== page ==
559 F2d 1149 Guzman-Guzman v. Immigration and Naturalization Service

559 F.2d 1149

Zeferino GUZMAN-GUZMAN, Petitioner,

No. 76-3114.

United States Court of Appeals,
Ninth Circuit.

Aug. 25, 1977.

David K. Kroll, Submitted on Briefs, Lewis & Kroll, San Diego, Cal., for petitioner.

Lawrence W. Chamblee, Atty. Criminal Division U. S. Dept. of Justice, Washington, D. C., Terry Knoepp, U. S. Atty., San Diego, Cal., Asst. Atty. Gen., Crim. Div., U. S. Dept. of Justice, Washington, D. C., Brian Simpson, Trial Atty., I&NS, San Francisco, Cal., Bernard S. Karmoil, Regional Counsel, I&NS, Terminal Island, San Pedro, Cal., for respondent.

Petition For Review of Decision of the United States Immigration & Naturalization Service.

Before BROWNING, KOELSCH and SNEED, Circuit Judges.


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Petitioner Zeferino Guzman-Guzman (Guzman) is a permanent-resident alien charged with being deportable for knowingly and for gain assisting aliens to enter the United States illegally. See 8 U.S.C. § 1251(a)(13). After a hearing before an immigration judge Guzman was found deportable and this finding was affirmed by the Board of Immigration Appeals. We reverse.


Guzman's difficulties commenced when he was stopped by an officer of the California Highway Patrol near Palm Springs, California while driving a car in which four aliens were passengers. In due course each of the four alien passengers made statements written in English to immigration officers in which each said in substance that Guzman was assisting them to enter the United States illegally for $50 each, payable after each found work. Not one of the alien passengers spoke or read English.


At Guzman's deportation hearing three of the four alien passengers testified. Over timely objection the written statements of all four of the passenger-aliens were introduced. However, each of the three witnesses testified that the statements reflected a "misunderstanding" about payment. Each testified that any payment to Guzman was intended to be voluntary on their part and did not represent payment for his assistance to enter the United States. Each also asserted that Guzman did not expect payment. None of the immigration officers to whom the statements were made appeared at the deportation hearing.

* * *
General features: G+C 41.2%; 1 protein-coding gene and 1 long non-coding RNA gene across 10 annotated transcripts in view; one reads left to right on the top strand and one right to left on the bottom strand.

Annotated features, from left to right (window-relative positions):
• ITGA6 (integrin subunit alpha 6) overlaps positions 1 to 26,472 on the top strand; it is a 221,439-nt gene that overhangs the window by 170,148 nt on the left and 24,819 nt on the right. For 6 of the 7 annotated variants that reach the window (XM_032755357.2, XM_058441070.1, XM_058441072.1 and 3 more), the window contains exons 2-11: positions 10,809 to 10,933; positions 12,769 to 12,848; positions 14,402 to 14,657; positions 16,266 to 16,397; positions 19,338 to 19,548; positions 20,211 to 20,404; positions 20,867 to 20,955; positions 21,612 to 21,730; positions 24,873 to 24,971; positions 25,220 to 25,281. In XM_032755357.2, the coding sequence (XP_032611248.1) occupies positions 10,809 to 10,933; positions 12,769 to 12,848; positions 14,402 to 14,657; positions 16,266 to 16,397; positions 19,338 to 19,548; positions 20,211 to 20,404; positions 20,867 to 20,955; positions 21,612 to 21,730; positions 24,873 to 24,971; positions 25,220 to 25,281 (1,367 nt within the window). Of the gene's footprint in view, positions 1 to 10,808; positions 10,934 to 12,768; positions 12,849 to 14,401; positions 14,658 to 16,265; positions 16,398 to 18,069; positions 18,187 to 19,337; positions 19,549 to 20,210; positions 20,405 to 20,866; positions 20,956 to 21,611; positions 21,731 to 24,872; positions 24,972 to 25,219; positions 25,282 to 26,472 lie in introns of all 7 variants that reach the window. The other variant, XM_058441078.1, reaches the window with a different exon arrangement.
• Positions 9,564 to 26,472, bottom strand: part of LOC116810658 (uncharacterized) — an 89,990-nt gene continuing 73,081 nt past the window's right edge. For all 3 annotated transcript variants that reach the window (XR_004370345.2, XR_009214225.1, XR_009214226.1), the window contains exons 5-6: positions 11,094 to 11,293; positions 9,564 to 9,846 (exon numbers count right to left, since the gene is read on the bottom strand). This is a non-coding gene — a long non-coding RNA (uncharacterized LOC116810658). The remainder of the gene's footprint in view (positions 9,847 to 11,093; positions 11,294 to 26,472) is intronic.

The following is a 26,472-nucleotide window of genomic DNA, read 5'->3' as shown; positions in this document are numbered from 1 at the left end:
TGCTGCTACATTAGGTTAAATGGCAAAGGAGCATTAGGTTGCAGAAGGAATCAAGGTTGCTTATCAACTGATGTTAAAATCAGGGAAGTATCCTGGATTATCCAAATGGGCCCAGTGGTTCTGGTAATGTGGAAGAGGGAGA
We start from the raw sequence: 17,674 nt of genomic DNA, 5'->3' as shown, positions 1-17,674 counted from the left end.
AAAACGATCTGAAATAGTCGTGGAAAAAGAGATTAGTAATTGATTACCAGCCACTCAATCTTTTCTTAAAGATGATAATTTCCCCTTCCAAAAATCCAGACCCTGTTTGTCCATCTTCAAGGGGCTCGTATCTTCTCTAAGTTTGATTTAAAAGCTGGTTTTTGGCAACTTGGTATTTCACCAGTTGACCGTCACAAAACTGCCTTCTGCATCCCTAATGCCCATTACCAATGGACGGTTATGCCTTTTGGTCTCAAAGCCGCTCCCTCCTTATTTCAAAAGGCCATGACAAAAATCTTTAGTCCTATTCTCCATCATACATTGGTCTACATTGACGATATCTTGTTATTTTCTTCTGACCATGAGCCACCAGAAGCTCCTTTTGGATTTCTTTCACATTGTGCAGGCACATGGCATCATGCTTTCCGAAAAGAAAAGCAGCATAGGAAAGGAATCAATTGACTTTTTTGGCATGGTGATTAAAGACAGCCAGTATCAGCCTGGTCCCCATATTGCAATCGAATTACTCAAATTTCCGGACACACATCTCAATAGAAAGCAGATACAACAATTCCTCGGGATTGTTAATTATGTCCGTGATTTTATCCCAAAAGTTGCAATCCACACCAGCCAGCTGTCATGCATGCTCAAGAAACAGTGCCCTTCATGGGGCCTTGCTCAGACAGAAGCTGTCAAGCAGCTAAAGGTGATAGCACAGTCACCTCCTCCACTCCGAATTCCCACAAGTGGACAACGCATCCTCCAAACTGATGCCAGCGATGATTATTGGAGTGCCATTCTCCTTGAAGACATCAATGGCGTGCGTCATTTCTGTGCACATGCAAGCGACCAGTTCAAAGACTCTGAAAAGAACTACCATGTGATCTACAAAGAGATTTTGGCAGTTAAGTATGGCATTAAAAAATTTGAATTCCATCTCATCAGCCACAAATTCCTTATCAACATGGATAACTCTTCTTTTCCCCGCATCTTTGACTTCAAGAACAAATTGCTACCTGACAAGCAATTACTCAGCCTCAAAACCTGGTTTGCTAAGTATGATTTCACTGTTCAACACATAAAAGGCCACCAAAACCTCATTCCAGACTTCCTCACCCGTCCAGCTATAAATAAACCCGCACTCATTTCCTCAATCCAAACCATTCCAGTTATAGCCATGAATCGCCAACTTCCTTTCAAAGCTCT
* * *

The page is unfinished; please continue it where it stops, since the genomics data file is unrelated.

Nonetheless, the immigration judge admitted the written statements and, after viewing the demeanor of the three alien witnesses, found that Guzman had knowingly and for gain assisted aliens to enter the United States illegally. We agree that the statements were admissible but hold that on this record the finding of the immigration judge, which was affirmed by the Board, is not supported by reasonable, substantial, and probative evidence. See 8 U.S.C. § 1105a(a)(4).


With respect to admissibility of the written statements, the threshold standard is "fundamental fairness" and probativeness. Martin-Mendoza v. I& NS, 499 F.2d 918, 921 (9th Cir. 1974). These statements are not so infirm as to be unable to clear this modest barrier. However, whether they alone, when contradicted by their authors who neither spoke nor read the language in which they were written, are sufficiently robust to clear the more demanding barrier of "reasonable, substantial, and probative" is another matter. We think this feat is beyond them.


In each instance brought to our attention in which statements such as these have been relied upon in a deportation proceeding there has been corroborating circumstances which significantly strengthened the statements. See Medina-Sandoval v. I&NS, 524 F.2d 658 (9th Cir. 1975) (alien corroborated statement at deportation hearing); Martin-Mendoza v. I&NS, supra, (alien corroborated statement at deportation hearing and agent who took statement testified); Trias-Hernandez v. I&NS, 528 F.2d 366 (9th Cir. 1975) (statement not denied by alien and agent who took statement testified although disclaiming any present recollection of statement). No corroborating circumstances exist here. The statements are contradicted by their makers, uncorroborated by the officials who took them, in a tongue foreign to their makers, and unstrengthened by surrounding circumstances other than the demeanor of the witnesses. We are not insensitive to the administrative necessities of the Service, but this is stretching resources too far. To permit such statements standing alone to support deportation is unfair to the alien whose deportation is sought and creates the opportunity for corrupting abuses within the Service. Surely corroboration of statements such as these before us is not beyond the resources of the Service.